“Beem me up, Scotty!” Chinese scientists have managed to teleport an object into Earth’s orbit for the first time ever. If you ask me, that’s a pretty big deal.
The idea of teleportation has long been considered only possible in science fiction movies. In fact, in the early 1990’s scientists speculated that teleportation could be possible with the aid of quantum physics.
Since the idea was proposed, experts made great progress and in 2016 managed to successfully conduct the world’s first quantum teleportation outside of a laboratory.
But experts didn’t want to stop there so they stepped up a notch. Now, experts in China managed to achieve the “unachievable” after they successfully teleported a photon from our planet to a satellite orbiting Earth more than 500 kilometers away. Pretty awesome right?
This revolutionary experiment was conducted between the Micius—a Chinese quantum satellite named after Chinese philosopher from the 5th century BC—and a ground station in Asia where scientists managed to transfer the photon from Earth to space.
The Chinese satellite was launched into orbit in 2016. Micius is equipped with state-of-the-art technology featuring a super sensitive photon receiver which enables the satellite to detect the quantum state of a single photon which is fired at it from the Earth.
But not only did Chinese scientists teleport the FRIST object ever from our planet into space, they basically created a revolutionary satellite-to-ground quantum network, which eventually allowed them to beat the record for the longest distance for which entanglement has been measured. And why is entanglement so important here?
Because “Quantum teleportation” relies on “quantum entanglement,” a phenomenon where one set of objects—like the photon—appears at the same instant and point in space—sharing the ‘same existence’.
Furthermore, as noted by Futurism, “this shared existence continues even when the photons are separated – meaning a measurement on one immediately influences the state of the other, regardless of the distance between them.”
Scientists explain that this extraordinary link is what allows us to transmit quantum information essentially by uploading and downloading the information assigned to one ‘object’ or photon in this case, over an ‘entangled link’ to another photon/object. The second photon/object takes on the identity of the first, in other words, TELEPORTATION.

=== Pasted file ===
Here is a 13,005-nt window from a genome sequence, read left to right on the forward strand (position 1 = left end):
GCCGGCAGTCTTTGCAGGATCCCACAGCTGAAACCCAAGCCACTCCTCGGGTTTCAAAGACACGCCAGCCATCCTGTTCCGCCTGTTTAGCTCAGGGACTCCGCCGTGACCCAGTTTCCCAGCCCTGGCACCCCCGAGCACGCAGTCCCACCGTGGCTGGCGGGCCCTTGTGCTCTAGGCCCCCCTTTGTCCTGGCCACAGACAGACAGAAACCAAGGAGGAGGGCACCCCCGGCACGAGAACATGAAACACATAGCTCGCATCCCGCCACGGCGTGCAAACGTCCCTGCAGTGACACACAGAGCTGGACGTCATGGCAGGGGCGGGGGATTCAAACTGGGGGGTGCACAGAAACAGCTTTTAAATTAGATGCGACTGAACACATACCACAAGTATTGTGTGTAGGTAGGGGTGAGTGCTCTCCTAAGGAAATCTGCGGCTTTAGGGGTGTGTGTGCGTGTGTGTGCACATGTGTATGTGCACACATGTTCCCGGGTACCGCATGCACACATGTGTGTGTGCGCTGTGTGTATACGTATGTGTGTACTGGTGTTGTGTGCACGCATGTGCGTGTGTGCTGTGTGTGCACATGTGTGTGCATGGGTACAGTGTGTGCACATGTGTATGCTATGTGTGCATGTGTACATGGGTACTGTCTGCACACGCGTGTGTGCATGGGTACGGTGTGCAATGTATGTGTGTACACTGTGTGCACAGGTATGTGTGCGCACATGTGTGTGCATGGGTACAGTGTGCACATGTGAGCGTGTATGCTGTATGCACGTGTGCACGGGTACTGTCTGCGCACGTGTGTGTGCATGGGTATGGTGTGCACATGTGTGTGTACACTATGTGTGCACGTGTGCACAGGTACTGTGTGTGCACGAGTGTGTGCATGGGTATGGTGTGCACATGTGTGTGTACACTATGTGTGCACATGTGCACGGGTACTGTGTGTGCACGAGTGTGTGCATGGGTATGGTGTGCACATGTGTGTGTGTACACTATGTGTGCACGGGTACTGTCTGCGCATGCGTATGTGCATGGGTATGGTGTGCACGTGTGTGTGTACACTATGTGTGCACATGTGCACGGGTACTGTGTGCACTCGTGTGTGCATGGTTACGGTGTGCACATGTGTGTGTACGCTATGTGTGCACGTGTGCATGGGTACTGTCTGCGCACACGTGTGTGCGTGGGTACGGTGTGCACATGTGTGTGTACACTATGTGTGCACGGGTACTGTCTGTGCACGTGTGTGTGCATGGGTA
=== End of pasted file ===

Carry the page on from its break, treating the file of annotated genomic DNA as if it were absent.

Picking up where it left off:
“Long-distance teleportation has been recognized as a fundamental element in protocols such as large-scale quantum networks and distributed quantum computation,” report Chinese scientists to MIT Technology Review.
“Previous teleportation experiments between distant locations were limited to a distance on the order of 100 kilometers, due to photon loss in optical fibers or terrestrial free-space channels,” they added.
But… how did Chinese experts know they’ve actually achieved teleportation? Scientists created entailed pairs of photons on the ground facility at a rate of around 4,000 per second and beamed ONE of the photons to their satellite—orbiting Earth 500 km above—and kept the other one the ground. Eventually, they measured the photons on the ground and in orbit in order to confirm the entanglement was taking place.
And while all of this may sound like Star Trek technology to many of us, the truth is that it’s not quite as that. At least not yet. Why? Because we still can’t transport anything large.
Also, while there is also no “maximum teleportation distance” entanglement is extremely fragile and the links are unstable, meaning they can easily be broken.
However, this new study paves the way for revolutionary technology that could maybe one day, help us make reality what we’ve only seen in science fiction movies.